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david-skelton

David Skelton is the director of Renewal, an organisation dedicated to broadening the appeal of the Conservative Party

The recession that followed the financial crash in 2008 was grim for everybody. Unemployment rocketed upwards by almost 1 million in a year, businesses both large and small went to the wall and workers saw their hours and wages squeezed.

At the same time, the country stood on the brink of near bankruptcy, threatening the strength and vibrancy of our economy for years to come.

The corner has now, thank goodness, been well and truly turned. Whereas in 2010, the British economy was in dire straits, it is now one of the fastest growing economies in the Western world, praised by Christine Lagarde and President Obama.

Labour’s legacy of mass unemployment has been replaced with a genuine move towards full employment, with 2.2 million private sector jobs being created since the election and millions being empowered by the move from the dole queue to work.

Making the UK one of the best places in the world for the private sector to create jobs has helped to enable this move towards full employment and seen the creation of 760,000 more businesses over the past few years.

Doubling of rate relief, doubling of the investment allowance and cutting corporation tax so it’s the lowest in the G20 have all contributed to an unapologetically pro-business environment, where jobs are created and profits are close to a record high.

Conservatism at its best is both pro-business and pro-worker, both rewarding entrepreneurship and ensuring that work pays. We are, rightly, always on the side of the entrepreneurs who take risks in order to create jobs.

And we’re also on the side of the hard-working man or woman, who’s had to make sacrifices over the past few years during economic hard times.

This pro-worker conservatism was seen with cuts in fuel duty, taking the poorest out of tax altogether and raising the minimum wage by above inflation for the first time since the financial crash.

The Prime Minister is right to push for firms to turn their growing profits into higher wages. The Low Pay Commission should now consider a sizeable increase in the Minimum Wage, given that unemployment has been falling for over three years and the UK economy is now the strongest in Europe.

Big businesses should also be encouraged to pay the Living Wage, of which Boris Johnson has been a tremendous champion in London.

The climate is now right to see rising profits translated into higher wages, with a low business tax environment, strong growth and falling energy costs are translated into higher wages.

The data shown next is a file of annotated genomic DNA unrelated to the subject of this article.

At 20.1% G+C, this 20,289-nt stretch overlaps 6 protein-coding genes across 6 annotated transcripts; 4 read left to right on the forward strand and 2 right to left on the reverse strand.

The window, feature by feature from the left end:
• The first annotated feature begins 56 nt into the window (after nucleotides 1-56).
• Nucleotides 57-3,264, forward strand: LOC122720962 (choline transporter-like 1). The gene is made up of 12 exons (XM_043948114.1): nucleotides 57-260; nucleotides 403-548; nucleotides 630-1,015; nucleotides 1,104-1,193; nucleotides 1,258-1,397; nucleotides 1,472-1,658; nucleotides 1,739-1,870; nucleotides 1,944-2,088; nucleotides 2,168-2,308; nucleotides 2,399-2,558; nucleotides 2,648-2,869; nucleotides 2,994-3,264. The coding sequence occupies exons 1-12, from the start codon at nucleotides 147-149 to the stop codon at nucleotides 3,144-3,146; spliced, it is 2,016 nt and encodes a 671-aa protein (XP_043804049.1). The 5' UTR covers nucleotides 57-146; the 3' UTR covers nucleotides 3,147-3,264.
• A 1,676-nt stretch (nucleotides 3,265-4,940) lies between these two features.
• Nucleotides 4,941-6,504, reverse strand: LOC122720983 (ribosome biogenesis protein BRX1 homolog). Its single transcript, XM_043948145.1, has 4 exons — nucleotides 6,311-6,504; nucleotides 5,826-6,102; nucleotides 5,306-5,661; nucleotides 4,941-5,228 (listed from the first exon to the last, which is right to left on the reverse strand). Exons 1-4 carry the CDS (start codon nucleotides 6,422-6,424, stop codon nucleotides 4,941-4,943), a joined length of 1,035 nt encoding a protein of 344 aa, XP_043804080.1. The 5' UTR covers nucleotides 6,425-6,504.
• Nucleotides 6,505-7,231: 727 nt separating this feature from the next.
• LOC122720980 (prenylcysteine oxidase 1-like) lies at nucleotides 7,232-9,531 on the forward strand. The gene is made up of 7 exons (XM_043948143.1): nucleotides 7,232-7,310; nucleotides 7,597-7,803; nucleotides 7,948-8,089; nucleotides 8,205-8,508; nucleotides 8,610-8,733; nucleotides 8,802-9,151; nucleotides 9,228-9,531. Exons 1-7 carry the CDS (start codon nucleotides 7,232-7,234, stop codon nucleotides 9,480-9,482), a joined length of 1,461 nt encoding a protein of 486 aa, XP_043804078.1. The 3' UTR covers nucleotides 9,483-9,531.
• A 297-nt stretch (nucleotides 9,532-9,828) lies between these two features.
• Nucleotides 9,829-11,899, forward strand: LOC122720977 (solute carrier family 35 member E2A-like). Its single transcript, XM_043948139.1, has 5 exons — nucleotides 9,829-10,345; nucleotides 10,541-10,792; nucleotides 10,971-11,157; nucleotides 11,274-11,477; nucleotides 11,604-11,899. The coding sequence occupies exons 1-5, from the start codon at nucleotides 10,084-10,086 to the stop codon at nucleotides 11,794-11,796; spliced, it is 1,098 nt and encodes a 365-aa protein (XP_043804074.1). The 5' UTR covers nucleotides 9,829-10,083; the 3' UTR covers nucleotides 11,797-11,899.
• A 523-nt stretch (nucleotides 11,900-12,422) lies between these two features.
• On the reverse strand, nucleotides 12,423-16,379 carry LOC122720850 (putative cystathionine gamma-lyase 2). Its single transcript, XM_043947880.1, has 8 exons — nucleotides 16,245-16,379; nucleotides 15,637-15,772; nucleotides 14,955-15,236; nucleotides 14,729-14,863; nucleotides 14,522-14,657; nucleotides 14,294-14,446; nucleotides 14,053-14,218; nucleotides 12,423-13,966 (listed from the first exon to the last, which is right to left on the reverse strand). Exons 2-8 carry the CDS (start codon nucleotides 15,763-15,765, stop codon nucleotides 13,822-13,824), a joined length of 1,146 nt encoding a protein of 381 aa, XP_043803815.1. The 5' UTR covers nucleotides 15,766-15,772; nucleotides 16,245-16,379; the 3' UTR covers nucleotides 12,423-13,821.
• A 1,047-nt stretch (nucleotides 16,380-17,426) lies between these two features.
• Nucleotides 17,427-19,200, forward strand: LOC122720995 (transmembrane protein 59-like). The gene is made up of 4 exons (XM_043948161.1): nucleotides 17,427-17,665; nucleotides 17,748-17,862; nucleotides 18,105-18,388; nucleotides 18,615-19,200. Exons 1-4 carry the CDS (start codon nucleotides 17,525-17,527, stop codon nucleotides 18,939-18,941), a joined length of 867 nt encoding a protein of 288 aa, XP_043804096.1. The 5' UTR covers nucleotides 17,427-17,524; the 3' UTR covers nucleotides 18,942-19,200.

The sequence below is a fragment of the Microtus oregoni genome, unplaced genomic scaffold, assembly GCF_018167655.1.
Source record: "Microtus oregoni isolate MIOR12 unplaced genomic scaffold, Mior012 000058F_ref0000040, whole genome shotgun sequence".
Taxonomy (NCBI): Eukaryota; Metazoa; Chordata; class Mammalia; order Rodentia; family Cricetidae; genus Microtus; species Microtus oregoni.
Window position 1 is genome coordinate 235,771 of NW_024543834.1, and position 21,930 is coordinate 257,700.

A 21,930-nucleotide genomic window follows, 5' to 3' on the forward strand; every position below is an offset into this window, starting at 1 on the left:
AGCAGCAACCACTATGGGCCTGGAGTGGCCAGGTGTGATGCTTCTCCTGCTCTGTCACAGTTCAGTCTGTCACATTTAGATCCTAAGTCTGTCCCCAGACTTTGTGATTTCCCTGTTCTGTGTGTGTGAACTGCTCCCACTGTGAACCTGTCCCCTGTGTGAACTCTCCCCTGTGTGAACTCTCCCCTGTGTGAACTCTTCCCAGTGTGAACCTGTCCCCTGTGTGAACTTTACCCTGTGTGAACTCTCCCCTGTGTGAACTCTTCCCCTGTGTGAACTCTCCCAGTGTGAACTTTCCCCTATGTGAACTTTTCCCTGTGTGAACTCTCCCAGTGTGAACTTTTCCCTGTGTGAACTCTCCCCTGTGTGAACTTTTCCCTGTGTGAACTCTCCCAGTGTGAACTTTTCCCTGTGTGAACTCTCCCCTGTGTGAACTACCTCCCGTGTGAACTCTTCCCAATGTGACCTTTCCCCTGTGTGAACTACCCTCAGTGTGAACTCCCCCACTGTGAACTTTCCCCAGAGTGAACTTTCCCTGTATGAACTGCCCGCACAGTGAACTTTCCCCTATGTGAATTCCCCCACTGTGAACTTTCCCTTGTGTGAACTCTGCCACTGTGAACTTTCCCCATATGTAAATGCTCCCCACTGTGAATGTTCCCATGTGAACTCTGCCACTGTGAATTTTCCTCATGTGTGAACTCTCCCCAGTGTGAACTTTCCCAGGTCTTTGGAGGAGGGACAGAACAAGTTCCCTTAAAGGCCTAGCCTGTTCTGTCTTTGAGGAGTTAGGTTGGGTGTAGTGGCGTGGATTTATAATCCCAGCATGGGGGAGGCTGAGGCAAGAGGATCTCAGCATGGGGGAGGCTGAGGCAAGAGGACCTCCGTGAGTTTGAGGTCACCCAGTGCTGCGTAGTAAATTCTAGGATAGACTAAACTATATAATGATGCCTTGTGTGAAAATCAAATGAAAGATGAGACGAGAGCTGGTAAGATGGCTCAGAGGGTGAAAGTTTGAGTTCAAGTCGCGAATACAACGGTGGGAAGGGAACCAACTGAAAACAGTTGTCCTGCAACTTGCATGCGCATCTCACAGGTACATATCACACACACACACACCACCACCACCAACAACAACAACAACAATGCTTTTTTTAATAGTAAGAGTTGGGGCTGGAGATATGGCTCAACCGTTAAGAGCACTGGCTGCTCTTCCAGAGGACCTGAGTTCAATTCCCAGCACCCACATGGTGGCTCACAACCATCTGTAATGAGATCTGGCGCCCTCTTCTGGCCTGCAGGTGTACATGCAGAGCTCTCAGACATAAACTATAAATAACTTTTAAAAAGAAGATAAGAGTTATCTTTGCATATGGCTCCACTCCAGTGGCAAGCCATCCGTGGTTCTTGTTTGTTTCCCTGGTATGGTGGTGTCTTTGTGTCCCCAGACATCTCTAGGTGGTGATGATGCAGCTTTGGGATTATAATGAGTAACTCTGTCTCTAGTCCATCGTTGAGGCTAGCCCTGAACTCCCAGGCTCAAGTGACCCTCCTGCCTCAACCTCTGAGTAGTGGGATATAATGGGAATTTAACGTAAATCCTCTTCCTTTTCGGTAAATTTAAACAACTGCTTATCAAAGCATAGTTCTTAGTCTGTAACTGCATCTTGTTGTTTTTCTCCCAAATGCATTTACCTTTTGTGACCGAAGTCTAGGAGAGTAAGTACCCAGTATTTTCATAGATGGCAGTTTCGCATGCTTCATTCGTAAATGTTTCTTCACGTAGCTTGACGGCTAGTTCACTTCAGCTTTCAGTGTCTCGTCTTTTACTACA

Corporate profitability is at a 16 year high and shareholder dividends are at a record high. It’s crucial that this success is shared with the workers who helped create it and shows up in their pay packets.

Workers have made considerable sacrifices over recent years and it’s only right that these sacrifices are rewarded.

As Conservatives, who believe in enterprise, we should philosophically support such a step for a number of reasons.

First, it shows that enterprise is not only the best way of creating jobs and wealth, it’s also ensures that everybody grows more prosperous, with workers having a stake in corporate success. In short, rebuilding the link between economic growth and higher wages will do more than anything else to restore faith in business.

Second, higher wages mean that workers can spend more time with their families – helping to strengthen the family unit that stands at the centre of conservatism.

The strong economy means that we’re now in a position to see sustained increases in wages. But the link between a strong economy and higher wages for workers should never be forgotten. Despite Labour’s rhetoric, median wages stagnated from 2003 as they focussed purely on the City of London.

It was Labour’s economic mismanagement that meant that the minimum wage lost value from 2008 until last year. If Labour are allowed to crash the economy again, it’s working people who will suffer the most.

We know that Labour are anti-business, but the reality of their policies is that they’re not in the interests of workers either. Conservatives should be strongly making the case that we’re the party who champions the low paid and will deliver higher wages.

By showing that economic growth delivers higher wages, we can prove that Conservatism is strongly on the side of workers and of responsible business.

49 comments for: David Skelton: Cameron is right to push for higher pay

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